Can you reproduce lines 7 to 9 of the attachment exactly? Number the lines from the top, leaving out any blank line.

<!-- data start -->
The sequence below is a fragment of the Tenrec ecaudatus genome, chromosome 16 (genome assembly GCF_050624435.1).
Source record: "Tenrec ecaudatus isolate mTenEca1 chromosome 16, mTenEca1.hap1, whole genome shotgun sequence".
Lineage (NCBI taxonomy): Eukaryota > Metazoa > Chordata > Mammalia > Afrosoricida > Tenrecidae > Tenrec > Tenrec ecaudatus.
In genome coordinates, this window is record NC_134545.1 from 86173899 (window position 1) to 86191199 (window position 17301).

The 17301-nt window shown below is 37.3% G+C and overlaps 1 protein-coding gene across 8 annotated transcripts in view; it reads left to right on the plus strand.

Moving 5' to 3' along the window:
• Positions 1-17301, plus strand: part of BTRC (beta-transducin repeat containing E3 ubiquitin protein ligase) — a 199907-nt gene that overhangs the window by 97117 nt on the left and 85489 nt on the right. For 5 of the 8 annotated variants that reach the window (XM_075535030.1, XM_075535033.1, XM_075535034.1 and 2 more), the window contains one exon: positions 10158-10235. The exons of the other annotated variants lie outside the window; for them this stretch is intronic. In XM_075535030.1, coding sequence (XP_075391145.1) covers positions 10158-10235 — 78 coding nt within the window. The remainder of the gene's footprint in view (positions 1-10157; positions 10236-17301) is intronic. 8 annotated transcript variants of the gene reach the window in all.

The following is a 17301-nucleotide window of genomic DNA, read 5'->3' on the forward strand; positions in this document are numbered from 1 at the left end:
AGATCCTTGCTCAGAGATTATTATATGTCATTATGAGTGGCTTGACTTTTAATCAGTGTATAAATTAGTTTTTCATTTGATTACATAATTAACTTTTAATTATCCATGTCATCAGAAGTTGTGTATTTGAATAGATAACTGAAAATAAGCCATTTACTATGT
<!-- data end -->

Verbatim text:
• Positions 1-17301, plus strand: part of BTRC (beta-transducin repeat containing E3 ubiquitin protein ligase) — a 199907-nt gene that overhangs the window by 97117 nt on the left and 85489 nt on the right. For 5 of the 8 annotated variants that reach the window (XM_075535030.1, XM_075535033.1, XM_075535034.1 and 2 more), the window contains one exon: positions 10158-10235. The exons of the other annotated variants lie outside the window; for them this stretch is intronic. In XM_075535030.1, coding sequence (XP_075391145.1) covers positions 10158-10235 — 78 coding nt within the window. The remainder of the gene's footprint in view (positions 1-10157; positions 10236-17301) is intronic. 8 annotated transcript variants of the gene reach the window in all.

The following is a 17301-nucleotide window of genomic DNA, read 5'->3' on the forward strand; positions in this document are numbered from 1 at the left end:
AGATCCTTGCTCAGAGATTATTATATGTCATTATGAGTGGCTTGACTTTTAATCAGTGTATAAATTAGTTTTTCATTTGATTACATAATTAACTTTTAATTATCCATGTCATCAGAAGTTGTGTATTTGAATAGATAACTGAAAATAAGCCATTTACTATGT